Is it tech for good, or tech for good people?

Two people sitting next to each other on a sofa, one is looking at a laptop, the other at a tablet.

Is it tech for good, or tech for good people?

Many people know I’m a big fan on podcasts, I’m subscribed to a lot of them – some for work, some just for fun, some both. Recently I was listening to the Tech for Good podcast (which is one of those that sits somewhere in the overlap of ‘this is something I’m listening to for work, but I enjoy it so it doesn’t really feel like work’). In particular, the episode I was listening to was ‘Tech for good TV: Extreme Living: Homelessness and Technology’ (in case you want to listen to it too).

As I was listening I felt something was odd about it and I found myself thinking ‘but they’re not talking about tech’. And I realised, that’s because they were talking about homelessness and tech (rather than tech and homelessness). And that’s how it should be, issue first. It was funny for me to have this moment, because I’ve talked about this before (for example, in this blog about email) and in relation to other groups or events – that too often tech for good stuff is tech led or tech first, but it should be issues and problems first.

I actually first made some notes for this blog 8/9 months or so ago in late 2016, but just haven’t ever got around to writing it, not feeling like there has been quite the right moment. But this instance really put it into focus for me, it was a really good example of what I wanted to say!

I’ve written before on the benefits of digital and tech for non-profit organisations, but here I don’t really want to make that argument, I want to raise a question – what is it we are doing? Are we techies who work with organisations that do good? Or are we building tech which does good?

Look at something like the real-time translation app Tarjimly, which was created to enable refugees to speak with doctors, aid workers, legal representatives, and anyone else they need to speak to, by providing live translation services. Or even the idea proposed by Windhorse Aerospace of using edible drones to help support humanitarian crises and delivery of food aid. Although the second is questionable whether it would really work, these are both uses of tech which almost evidently do good. They have been designed in response to a problem, and therefore they exist to solve that problem.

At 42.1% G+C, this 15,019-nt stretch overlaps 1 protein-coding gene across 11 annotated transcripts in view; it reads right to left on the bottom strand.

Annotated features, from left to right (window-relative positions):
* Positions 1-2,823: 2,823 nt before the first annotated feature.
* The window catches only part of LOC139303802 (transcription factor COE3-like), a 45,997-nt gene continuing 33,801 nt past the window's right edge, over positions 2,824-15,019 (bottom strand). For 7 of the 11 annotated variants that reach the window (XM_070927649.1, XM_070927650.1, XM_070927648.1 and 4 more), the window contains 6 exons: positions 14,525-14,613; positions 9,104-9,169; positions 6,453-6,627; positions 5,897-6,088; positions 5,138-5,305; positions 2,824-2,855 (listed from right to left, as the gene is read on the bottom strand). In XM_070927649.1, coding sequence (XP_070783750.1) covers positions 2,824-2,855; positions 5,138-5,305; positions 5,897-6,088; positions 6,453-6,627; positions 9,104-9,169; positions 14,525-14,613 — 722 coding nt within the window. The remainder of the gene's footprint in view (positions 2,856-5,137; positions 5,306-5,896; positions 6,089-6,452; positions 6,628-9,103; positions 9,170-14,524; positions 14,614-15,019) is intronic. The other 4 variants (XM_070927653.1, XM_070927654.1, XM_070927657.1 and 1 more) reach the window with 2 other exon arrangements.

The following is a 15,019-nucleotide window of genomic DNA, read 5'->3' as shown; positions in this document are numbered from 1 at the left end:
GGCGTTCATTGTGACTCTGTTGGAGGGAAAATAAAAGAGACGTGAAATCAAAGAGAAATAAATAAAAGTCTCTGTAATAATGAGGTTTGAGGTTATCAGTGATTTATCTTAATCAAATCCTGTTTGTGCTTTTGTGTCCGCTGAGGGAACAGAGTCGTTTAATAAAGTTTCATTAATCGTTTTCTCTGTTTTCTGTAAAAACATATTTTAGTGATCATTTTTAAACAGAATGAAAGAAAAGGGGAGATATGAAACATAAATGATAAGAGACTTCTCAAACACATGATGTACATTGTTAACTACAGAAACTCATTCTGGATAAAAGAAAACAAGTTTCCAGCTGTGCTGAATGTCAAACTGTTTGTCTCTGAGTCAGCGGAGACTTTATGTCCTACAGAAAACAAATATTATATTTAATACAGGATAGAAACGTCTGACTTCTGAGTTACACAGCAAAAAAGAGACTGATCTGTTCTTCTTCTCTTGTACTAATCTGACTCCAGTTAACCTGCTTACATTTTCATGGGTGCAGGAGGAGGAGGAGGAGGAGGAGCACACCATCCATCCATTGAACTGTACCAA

On the other hand, you have something like building a website or setting up social media accounts for a non-profit so people can find them and their services more easily, or creating a bespoke CRM system that will allow them to manage relationships with supporters effectively. These are uses of tech which are made good by the organisations using them and what those organisations use them for.

It’s not a perfect categorisation, and I’m not saying that either one is better. All of these things are doing good. But, it seems to me that there is a difference between using tech to do good and good people using tech.

Is ‘tech for good’ any tech that’s used by or for good people? Or is ‘tech for good’ only tech which is developed for the specific purpose of doing good?

I suppose this is the part where I answer the question myself. For me it’s all about why you’re doing something. I like to say that Fancy Guppy is about doing digital with purpose, we help the organisations we work with to use digital to achieve their aims. And I think that’s what tech for good is really about. If you know why you’re doing something, it’s easier to know if it’s doing good.

It’s not that comprehensive an answer, but really I mostly wanted to raise this as a topic for discussion. It’s Fancy Guppy’s birthday this month and I’ve been reflecting on a lot of things about working in this area (you can read more of my reflections in this blog about diversity in tech), this is one of the things that came up and I thought it was an interesting question. So, what do you think? Let me know in the comments below!

Tech for Good podcast on iTunes

Michaela Hodges, Fancy Guppy (28th October 2016) I like email, or, why we should talk more about digital as problem-solving

Michaela Hodges, Fancy Guppy (13th September 2016) Benefits to non-profits of using digital, and why they don’t

Austin Clark, Charity Digital News (8th February 2017) New real-time translation app launched to help refugees

Ashley Carman, Circuit Breaker (14th March 2017) Tech company proposes edible drone to solve world hunger

Michaela Hodges, Fancy Guppy (1st April 2017) Feeling like you ‘don’t belong’ in tech is exactly why you SHOULD be there

No Comments

Post A Comment